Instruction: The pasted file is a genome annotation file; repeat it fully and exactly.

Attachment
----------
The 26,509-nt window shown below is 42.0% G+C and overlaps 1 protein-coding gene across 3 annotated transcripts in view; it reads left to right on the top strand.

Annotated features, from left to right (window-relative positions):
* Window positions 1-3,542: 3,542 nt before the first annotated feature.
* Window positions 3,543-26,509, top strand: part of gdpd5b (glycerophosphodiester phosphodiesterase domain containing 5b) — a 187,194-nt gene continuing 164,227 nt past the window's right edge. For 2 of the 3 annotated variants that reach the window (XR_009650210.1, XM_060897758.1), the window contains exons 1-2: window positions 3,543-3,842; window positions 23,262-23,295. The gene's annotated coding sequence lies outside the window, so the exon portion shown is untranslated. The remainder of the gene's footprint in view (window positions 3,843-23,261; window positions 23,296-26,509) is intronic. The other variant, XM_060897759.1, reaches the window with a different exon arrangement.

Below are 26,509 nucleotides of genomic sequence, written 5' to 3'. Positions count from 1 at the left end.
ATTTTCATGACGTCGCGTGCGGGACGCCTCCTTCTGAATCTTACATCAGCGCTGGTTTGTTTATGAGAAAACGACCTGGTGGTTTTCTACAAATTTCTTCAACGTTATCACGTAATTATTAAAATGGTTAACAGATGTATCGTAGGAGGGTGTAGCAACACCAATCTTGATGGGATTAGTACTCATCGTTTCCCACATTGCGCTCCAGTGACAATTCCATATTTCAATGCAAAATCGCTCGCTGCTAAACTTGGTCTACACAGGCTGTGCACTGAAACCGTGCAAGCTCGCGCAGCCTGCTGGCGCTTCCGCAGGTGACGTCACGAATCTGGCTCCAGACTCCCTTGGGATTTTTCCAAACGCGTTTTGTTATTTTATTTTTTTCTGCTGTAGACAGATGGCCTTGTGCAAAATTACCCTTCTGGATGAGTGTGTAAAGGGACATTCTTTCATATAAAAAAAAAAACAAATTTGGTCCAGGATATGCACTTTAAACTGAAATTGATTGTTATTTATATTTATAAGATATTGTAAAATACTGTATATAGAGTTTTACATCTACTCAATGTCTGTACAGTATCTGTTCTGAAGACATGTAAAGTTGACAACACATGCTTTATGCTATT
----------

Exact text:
The 26,509-nt window shown below is 42.0% G+C and overlaps 1 protein-coding gene across 3 annotated transcripts in view; it reads left to right on the top strand.

Annotated features, from left to right (window-relative positions):
* Window positions 1-3,542: 3,542 nt before the first annotated feature.
* Window positions 3,543-26,509, top strand: part of gdpd5b (glycerophosphodiester phosphodiesterase domain containing 5b) — a 187,194-nt gene continuing 164,227 nt past the window's right edge. For 2 of the 3 annotated variants that reach the window (XR_009650210.1, XM_060897758.1), the window contains exons 1-2: window positions 3,543-3,842; window positions 23,262-23,295. The gene's annotated coding sequence lies outside the window, so the exon portion shown is untranslated. The remainder of the gene's footprint in view (window positions 3,843-23,261; window positions 23,296-26,509) is intronic. The other variant, XM_060897759.1, reaches the window with a different exon arrangement.

Below are 26,509 nucleotides of genomic sequence, written 5' to 3'. Positions count from 1 at the left end.
ATTTTCATGACGTCGCGTGCGGGACGCCTCCTTCTGAATCTTACATCAGCGCTGGTTTGTTTATGAGAAAACGACCTGGTGGTTTTCTACAAATTTCTTCAACGTTATCACGTAATTATTAAAATGGTTAACAGATGTATCGTAGGAGGGTGTAGCAACACCAATCTTGATGGGATTAGTACTCATCGTTTCCCACATTGCGCTCCAGTGACAATTCCATATTTCAATGCAAAATCGCTCGCTGCTAAACTTGGTCTACACAGGCTGTGCACTGAAACCGTGCAAGCTCGCGCAGCCTGCTGGCGCTTCCGCAGGTGACGTCACGAATCTGGCTCCAGACTCCCTTGGGATTTTTCCAAACGCGTTTTGTTATTTTATTTTTTTCTGCTGTAGACAGATGGCCTTGTGCAAAATTACCCTTCTGGATGAGTGTGTAAAGGGACATTCTTTCATATAAAAAAAAAAACAAATTTGGTCCAGGATATGCACTTTAAACTGAAATTGATTGTTATTTATATTTATAAGATATTGTAAAATACTGTATATAGAGTTTTACATCTACTCAATGTCTGTACAGTATCTGTTCTGAAGACATGTAAAGTTGACAACACATGCTTTATGCTATT